What is blank verse?
Blank verse describes poetry with unrhyming verses.
History of blank verse:
The creation of this style of poetry is attributed to the Earl of Surrey (Henry Howard) circa 1540, however, it was Italian poet Giovanni Rucellai who coined the phrase versi sciolti (“blank verse”).
This poetic style was adapted from the Greek and Latin tradition of heroic verse (a type of poetry reserved for epic or heroic subjects).
Blank verse soon became the standard meter of Italian Renaissance drama and became the standard technique for dramatic and narrative poetry written in English and German as well.
Despite the glow of its initial reception, blank verse experienced a lull until 1667 when John Milton used the style to compose Paradise Lost.
Structure of blank verse:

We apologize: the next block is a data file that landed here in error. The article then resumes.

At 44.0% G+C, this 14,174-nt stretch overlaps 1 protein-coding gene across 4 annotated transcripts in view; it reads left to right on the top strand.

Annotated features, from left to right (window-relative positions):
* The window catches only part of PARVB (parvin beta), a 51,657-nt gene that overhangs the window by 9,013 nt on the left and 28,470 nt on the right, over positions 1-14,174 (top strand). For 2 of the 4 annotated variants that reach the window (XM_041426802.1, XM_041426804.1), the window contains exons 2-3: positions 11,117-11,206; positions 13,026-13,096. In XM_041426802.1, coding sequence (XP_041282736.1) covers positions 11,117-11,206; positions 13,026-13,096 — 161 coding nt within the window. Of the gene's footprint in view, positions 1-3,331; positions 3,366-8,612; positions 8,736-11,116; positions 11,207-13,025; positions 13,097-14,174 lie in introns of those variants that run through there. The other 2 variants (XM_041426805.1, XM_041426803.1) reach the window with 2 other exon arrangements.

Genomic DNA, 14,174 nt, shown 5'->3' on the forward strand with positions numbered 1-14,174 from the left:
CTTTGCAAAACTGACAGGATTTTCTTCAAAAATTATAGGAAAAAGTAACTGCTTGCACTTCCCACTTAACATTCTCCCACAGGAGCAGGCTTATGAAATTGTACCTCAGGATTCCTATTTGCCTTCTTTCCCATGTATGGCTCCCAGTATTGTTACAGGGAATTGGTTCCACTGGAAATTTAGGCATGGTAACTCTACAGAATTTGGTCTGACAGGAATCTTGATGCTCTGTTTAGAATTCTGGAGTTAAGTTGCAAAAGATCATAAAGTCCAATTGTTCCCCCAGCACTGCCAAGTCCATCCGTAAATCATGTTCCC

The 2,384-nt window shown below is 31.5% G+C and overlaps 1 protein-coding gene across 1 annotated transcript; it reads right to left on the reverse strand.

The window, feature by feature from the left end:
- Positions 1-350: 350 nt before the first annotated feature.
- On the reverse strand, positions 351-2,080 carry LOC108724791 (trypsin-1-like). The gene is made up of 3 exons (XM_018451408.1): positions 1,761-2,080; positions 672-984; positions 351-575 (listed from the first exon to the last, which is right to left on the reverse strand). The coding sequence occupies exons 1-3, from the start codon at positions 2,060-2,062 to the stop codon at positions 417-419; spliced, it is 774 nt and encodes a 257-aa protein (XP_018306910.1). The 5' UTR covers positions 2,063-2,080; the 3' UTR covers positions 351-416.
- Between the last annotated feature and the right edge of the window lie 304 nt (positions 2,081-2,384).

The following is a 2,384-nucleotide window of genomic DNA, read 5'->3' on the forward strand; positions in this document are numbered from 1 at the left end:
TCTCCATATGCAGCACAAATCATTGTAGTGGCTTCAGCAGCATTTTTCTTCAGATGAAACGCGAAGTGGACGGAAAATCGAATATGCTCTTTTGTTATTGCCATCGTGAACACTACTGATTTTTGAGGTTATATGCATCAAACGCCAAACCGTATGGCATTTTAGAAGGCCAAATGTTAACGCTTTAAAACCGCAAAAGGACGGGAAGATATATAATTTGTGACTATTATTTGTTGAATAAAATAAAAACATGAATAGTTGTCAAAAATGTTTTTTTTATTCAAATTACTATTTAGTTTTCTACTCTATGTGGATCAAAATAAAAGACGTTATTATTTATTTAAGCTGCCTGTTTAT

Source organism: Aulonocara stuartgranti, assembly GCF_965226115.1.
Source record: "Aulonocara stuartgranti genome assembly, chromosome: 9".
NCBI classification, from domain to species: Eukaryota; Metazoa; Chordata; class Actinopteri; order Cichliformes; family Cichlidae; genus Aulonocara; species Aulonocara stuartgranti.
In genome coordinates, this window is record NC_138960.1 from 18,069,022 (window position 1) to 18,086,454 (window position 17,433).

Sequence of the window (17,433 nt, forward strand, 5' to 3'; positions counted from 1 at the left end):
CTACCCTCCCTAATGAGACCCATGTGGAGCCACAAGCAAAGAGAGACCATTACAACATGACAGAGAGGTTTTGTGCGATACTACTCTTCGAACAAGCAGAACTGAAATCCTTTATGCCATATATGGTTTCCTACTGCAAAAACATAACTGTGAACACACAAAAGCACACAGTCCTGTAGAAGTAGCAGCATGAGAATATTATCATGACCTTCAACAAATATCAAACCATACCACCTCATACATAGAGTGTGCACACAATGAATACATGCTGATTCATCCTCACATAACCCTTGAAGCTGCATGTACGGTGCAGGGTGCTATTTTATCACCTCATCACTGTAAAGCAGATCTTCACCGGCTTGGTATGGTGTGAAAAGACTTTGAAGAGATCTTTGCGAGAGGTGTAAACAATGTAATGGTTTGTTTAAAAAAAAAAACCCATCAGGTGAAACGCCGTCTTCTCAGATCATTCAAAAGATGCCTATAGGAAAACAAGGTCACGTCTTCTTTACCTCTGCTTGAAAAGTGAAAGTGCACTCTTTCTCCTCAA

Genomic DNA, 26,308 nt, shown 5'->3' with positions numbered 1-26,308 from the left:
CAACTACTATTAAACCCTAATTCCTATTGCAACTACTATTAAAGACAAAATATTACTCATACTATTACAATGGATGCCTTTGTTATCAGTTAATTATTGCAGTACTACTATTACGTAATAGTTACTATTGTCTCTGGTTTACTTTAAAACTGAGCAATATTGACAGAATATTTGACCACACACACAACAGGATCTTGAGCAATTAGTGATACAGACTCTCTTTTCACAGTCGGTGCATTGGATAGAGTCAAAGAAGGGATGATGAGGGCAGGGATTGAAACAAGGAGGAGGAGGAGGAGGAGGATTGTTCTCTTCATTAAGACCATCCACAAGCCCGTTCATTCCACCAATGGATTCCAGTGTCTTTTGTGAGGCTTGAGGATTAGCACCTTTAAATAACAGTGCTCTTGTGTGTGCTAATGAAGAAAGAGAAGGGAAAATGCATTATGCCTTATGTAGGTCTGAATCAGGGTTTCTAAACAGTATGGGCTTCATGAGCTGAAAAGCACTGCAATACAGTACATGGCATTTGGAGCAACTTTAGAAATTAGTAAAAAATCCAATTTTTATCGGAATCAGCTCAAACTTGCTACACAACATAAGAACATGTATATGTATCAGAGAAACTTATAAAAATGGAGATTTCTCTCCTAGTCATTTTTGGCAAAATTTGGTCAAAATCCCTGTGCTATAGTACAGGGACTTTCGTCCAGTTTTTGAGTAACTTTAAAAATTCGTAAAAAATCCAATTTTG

Blank verse does not have a fixed number of lines or stanzas.
Blank verse does not make use of rhyme scheme.
Types of blank verse:
1.) Iamb pentameter (unstressed/stressed syllables)
2.) Trochee blank verse (stressed/unstressed syllables)
3.) Anapest blank verse (unstressed/unstressed/stressed syllables)
4.) Dactyl blank verse (stressed/unstressed/unstressed syllables)
Famous examples of blank verse
Thomas Sackville and Thomas Norton used blank verse for the first English tragic drama, Gorboduc which was first performed in 1561.
Playwright William Shakespeare famously used iambic pentameter to craft classics like Romeo and Juliet (1594), Hamlet (1600), and Macbeth (1605).
Christopher Marlowe made use of blank verse in his most famous play Doctor Faustus (1604).
William Wordsworth used blank verse in his autobiography of the poetic spirit, The Prelude (1799). His contemporaries, Samuel Taylor Coleridge, Percy Bysshe Shelley and John Keats also made use of this poetic form.
Robert Frost even used blank verse in Mending Wall (1914) and A Masque of Reason (1945).
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